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College of Food, Agricultural, and Environmental Sciences


Blame the Heat for Delayed Pumpkin Development

August 19, 2002

COLUMBUS, Ohio - A Halloween without pumpkins is like Christmas without a tree. To miss the Halloween marketing seasaon is a scary thought for Ohio pumpkin growers whose plants are just now setting fruit.

Mac Riedel, an Ohio State University vegetable pathologist, said that hot weather that gripped Ohio during late June and throughout July affected fruit set, delaying it in some cases.

"The pumpkins were setting fruit when the high temperatures hit us. The heat is going to mature the pumpkins early, affecting the quality and size of the fruit," said Riedel. "In some varieties, the fruit that is setting now is only the size of baseballs."

Because of the late development, some growers may miss the opportunity to ship to out-of-state markets, which generally begins in August. Poor pumpkin size and quality may also impact sales to retail outlets and at local and roadside markets come October.

"About 99 percent of all pumpkins in Ohio are sold as ornamentals," said Riedel. "So varieties that are developing pretty late in the season are going to have a serious influence on those sales."

In addition to the effects heat stress has had on the crop, diseases are now beginning to show up that may compound the quality problems growers are already experiencing.

"We are just now starting to see powdery mildew, a disease that is perfectly suited to the cool weather we are having right now," said Riedel. "It's a very significant disease problem once you have it because it's difficult to get it under control."

Powdery mildew, which infects vine crops, is common in Ohio and shows up every year on pumpkins, ornamental gourds, cucumbers, melon and squash. It affects the foliage and fruit stems and is characterized by a white, powdery mass of spores. In severe infections, leaves will turn yellow and die and stems will turn brown, impacting the overall value of the crop.

Summer/fall conditions with high relative humidity at night and low relative humidity during the day favor powdery mildew development.

"The first diagnosis of powdery mildew normally triggers the spray program in the state," said Riedel.

Bacterial wilt, a disease carried by the cucumber beetle, has been a problem for pumpkin growers all season mainly because of high beetle populations that may have inoculated plants early in the season.

"Beetle populations were huge this year. We were finding 50-60 beetles per plant in some areas when we scouted fields," said Riedel. "The hot weather we had earlier this season slowed the development of the disease, but with it cooling off, the disease may come back. And we could have a lot of plants infected this year."

Riedel urged growers to also scout for downy mildew, a disease that could pose a problem once wet, cool conditions return to the state. Downy mildew is characterized by fuzzy, white to grayish patches on the underside of the leaves. The upper part of the leaves may contain pale yellow or green spots.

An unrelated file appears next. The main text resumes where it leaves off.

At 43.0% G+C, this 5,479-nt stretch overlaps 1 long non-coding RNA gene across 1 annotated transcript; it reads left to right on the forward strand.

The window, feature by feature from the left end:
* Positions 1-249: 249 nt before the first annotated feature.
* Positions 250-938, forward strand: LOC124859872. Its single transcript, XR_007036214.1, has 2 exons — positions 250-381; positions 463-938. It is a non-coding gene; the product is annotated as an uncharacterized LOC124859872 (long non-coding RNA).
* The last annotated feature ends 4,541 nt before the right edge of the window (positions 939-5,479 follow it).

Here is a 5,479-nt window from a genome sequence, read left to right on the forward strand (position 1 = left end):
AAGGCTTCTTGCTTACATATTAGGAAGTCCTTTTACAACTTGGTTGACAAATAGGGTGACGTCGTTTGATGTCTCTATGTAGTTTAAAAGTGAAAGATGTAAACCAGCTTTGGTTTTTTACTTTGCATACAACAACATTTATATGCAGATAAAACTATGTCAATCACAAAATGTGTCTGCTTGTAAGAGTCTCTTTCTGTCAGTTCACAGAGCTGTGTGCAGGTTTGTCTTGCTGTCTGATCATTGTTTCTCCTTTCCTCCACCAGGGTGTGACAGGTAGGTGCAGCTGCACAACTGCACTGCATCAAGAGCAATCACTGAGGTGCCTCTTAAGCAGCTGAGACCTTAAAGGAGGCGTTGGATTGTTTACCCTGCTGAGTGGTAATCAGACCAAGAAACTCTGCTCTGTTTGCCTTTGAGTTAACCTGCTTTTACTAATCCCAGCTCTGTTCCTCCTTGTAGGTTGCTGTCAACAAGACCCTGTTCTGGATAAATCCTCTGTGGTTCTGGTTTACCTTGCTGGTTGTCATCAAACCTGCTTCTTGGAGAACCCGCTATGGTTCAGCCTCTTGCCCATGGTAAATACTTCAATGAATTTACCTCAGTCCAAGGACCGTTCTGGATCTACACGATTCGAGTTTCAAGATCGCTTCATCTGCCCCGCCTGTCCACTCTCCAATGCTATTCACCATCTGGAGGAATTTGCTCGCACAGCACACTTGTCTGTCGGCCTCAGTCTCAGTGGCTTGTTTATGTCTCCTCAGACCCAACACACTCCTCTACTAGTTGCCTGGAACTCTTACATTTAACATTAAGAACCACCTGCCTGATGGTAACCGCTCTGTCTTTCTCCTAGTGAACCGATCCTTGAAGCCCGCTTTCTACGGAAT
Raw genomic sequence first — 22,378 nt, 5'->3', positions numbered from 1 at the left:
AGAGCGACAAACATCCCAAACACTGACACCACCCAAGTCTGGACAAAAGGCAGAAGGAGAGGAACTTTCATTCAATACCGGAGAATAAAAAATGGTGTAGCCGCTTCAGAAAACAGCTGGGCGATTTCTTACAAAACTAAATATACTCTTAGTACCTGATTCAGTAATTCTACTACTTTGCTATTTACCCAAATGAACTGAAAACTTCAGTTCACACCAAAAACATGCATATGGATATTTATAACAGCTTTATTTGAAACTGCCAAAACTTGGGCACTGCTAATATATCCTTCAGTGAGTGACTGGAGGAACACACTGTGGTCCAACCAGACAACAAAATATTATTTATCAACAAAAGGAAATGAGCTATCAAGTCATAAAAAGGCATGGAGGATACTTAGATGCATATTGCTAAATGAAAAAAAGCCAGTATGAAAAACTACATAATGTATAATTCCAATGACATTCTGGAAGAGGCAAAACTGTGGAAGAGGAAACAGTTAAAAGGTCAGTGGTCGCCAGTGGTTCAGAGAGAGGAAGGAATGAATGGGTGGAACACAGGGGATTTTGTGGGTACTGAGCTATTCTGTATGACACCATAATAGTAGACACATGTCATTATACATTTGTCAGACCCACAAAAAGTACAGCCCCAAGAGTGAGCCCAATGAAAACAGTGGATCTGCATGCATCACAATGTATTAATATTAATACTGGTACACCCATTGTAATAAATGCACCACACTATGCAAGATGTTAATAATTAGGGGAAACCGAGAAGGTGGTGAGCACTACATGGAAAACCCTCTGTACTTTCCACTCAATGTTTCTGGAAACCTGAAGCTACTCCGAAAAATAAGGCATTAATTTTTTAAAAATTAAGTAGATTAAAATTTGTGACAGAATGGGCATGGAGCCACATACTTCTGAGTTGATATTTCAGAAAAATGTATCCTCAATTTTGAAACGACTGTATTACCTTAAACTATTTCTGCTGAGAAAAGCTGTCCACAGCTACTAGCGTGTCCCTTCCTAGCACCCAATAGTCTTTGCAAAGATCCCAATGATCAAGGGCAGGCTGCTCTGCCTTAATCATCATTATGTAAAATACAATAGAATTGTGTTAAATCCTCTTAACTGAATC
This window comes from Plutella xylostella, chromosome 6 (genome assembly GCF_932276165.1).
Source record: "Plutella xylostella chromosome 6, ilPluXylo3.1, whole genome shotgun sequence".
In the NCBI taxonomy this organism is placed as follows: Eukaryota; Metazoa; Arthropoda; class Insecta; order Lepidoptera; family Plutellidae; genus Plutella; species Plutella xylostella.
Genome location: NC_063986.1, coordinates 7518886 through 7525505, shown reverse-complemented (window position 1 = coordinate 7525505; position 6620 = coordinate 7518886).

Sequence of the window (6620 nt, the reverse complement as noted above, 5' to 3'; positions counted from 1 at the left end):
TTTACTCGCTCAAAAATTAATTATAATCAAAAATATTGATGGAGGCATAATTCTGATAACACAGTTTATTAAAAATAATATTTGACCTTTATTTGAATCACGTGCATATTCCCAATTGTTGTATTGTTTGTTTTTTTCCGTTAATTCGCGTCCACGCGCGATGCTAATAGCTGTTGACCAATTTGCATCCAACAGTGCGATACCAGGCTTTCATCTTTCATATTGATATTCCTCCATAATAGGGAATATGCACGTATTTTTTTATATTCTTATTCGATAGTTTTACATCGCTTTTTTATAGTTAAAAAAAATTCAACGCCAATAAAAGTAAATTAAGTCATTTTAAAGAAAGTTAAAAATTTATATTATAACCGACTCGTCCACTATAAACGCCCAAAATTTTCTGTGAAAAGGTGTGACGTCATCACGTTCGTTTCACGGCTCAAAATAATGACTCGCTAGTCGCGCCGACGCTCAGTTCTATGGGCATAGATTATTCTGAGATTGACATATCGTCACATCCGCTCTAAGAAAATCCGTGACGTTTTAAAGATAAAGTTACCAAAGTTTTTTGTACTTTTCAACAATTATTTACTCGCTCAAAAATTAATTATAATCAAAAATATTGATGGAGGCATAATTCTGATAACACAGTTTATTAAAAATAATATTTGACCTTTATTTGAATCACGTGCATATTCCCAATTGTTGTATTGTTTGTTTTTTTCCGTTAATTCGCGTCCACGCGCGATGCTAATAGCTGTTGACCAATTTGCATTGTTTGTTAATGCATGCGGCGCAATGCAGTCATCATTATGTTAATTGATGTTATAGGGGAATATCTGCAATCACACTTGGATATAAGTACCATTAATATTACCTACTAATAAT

One disease that has yet to rear its ugly head is the little-known Microdochium blight. The European disease, which contributed to poor pumpkin yields in Ohio last year, has been kept at bay so far because of lack of rain. The disease is mainly spurred on by warm weather and wet conditions.

"We haven't seen the disease yet so growers are not specifically spraying for it," said Riedel.

Though little is known about Microdochium blight, Ohio State researchers have made some progress in expanding the literature about the disease. They recently discovered an alternative host for the fungus - a wild weed known as bur cucumber that is present in fields, along fence rows, river banks, and areas with moist soils.

Riedel said the weed host allows the fungus to build up in the soil, attacking pumpkins even in fields where the crop had never been grown before. The bur cucumber, a member of the cucumber family, is a summer annual weed characterized by fast-growing fuzzy vines, leaves shaped in three-to-five lobes, white to green flowers and yellow, prickly fruit.

Pumpkin production in Ohio is nothing to sneeze at. Approximately 5,000 to 6,000 acres of pumpkins are grown in Ohio, generating roughly $25 million a year in revenue in local sales and exports to southern states. Pumpkins rank second in Ohio vegetable crops behind sweet corn.

"Pumpkins can be a very lucrative crop," said Riedel. "That's why scouting for diseases and careful management are so important." Pumpkin harvesting generally begins the end of August and extends into October.

For more information on pumpkin production and research, log on to the Ohio State University Extension Vegetable Crops Web site at

Candace Pollock
Mac Riedel